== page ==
In just two short paragraphs among 60-odd pages of consultation documents, the City regulator, the Prudential Regulation Authority, has outlined plans in recent weeks for the biggest financial services firms to set a "target for gender representation on the management body".
"This is intended to improve diversity within firms' management bodies," says the document – published because the UK has to implement a crucial European directive.
The document provides few clues about which firms will be required to set a target, what the target should be or precisely what it means by "management bodies". It is likely to apply to just a handful of the biggest players.
The demand from Brussels comes just weeks after the recommendation by the independent commission on banking standards that banks conduct an audit of the number of women on their "overwhelmingly male" trading floors. It also follows Lord Davies' recommendations on gender balance when he called for 25% female representation in FTSE 100 boardrooms by 2015. But Davies' recommendation is voluntary, while the government has only adopted the audit of trading floors as "best practice".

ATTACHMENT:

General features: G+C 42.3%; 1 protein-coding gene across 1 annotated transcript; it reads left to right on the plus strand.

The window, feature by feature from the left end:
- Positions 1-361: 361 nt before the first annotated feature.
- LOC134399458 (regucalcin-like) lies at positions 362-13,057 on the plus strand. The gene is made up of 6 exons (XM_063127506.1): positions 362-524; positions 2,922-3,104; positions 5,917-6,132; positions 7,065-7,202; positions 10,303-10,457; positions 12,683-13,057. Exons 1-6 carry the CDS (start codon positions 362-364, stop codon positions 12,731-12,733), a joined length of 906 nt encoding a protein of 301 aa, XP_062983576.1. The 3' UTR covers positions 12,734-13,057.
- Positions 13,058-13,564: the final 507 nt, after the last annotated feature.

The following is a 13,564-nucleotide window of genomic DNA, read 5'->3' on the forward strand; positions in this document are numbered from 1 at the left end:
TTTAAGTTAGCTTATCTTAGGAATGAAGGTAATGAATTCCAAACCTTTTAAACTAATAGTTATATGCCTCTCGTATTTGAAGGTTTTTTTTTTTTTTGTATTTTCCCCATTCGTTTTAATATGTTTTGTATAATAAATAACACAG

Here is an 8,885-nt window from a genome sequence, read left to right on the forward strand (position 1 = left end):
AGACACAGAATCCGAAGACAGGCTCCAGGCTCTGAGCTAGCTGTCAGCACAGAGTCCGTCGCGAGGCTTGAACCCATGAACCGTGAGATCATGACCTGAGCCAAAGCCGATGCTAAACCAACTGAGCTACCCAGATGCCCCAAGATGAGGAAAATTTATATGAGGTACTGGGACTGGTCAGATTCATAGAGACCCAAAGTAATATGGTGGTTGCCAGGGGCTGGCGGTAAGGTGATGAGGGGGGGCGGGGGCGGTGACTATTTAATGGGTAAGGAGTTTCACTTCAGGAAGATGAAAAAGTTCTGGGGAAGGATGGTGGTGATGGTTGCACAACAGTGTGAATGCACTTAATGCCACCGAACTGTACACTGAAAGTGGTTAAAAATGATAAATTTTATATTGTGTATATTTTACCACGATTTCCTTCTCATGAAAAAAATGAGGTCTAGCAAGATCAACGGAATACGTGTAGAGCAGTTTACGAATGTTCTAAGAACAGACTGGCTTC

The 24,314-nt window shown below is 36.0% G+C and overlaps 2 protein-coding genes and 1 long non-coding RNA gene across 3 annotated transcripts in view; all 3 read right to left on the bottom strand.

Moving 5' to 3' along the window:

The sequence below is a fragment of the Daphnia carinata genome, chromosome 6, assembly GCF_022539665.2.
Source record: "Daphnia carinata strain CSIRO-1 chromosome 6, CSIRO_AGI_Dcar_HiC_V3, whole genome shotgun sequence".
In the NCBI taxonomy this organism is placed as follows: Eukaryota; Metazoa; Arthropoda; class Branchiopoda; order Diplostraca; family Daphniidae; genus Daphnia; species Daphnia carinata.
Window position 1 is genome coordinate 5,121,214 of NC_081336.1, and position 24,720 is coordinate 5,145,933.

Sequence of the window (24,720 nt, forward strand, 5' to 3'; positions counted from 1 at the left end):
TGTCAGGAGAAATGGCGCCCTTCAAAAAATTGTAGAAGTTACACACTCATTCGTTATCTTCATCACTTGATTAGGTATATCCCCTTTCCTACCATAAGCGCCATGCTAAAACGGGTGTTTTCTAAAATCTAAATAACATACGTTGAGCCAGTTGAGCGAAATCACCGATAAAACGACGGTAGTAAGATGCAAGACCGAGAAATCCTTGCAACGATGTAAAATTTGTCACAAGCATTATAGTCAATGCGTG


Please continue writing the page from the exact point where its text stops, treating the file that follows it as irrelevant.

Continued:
The PRA, however, has clout when adopting the EU directive. It is a moment for the regulator to demonstrate that it will not tolerate glib statements of intent that make little difference in practice.
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